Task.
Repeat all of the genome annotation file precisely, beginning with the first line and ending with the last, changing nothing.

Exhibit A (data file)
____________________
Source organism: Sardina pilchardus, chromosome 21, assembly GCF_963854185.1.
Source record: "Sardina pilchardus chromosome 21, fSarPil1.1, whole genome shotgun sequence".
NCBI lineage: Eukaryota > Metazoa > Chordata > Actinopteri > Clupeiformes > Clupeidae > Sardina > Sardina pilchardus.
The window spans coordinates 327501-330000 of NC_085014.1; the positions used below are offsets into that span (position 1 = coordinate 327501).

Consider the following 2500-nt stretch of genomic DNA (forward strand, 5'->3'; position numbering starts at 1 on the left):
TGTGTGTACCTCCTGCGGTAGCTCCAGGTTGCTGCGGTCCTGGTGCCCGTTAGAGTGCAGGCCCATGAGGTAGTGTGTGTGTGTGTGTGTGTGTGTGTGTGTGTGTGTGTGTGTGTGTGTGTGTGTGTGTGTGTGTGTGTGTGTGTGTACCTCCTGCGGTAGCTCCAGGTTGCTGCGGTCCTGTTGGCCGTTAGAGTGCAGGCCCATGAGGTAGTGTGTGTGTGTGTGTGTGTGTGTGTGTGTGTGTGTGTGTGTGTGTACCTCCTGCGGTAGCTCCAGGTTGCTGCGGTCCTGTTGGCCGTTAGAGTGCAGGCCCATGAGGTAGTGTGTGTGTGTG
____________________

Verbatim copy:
Source organism: Sardina pilchardus, chromosome 21, assembly GCF_963854185.1.
Source record: "Sardina pilchardus chromosome 21, fSarPil1.1, whole genome shotgun sequence".
NCBI lineage: Eukaryota > Metazoa > Chordata > Actinopteri > Clupeiformes > Clupeidae > Sardina > Sardina pilchardus.
The window spans coordinates 327501-330000 of NC_085014.1; the positions used below are offsets into that span (position 1 = coordinate 327501).

Consider the following 2500-nt stretch of genomic DNA (forward strand, 5'->3'; position numbering starts at 1 on the left):
TGTGTGTACCTCCTGCGGTAGCTCCAGGTTGCTGCGGTCCTGGTGCCCGTTAGAGTGCAGGCCCATGAGGTAGTGTGTGTGTGTGTGTGTGTGTGTGTGTGTGTGTGTGTGTGTGTGTGTGTGTGTGTGTGTGTGTGTGTGTGTGTGTACCTCCTGCGGTAGCTCCAGGTTGCTGCGGTCCTGTTGGCCGTTAGAGTGCAGGCCCATGAGGTAGTGTGTGTGTGTGTGTGTGTGTGTGTGTGTGTGTGTGTGTGTGTGTACCTCCTGCGGTAGCTCCAGGTTGCTGCGGTCCTGTTGGCCGTTAGAGTGCAGGCCCATGAGGTAGTGTGTGTGTGTG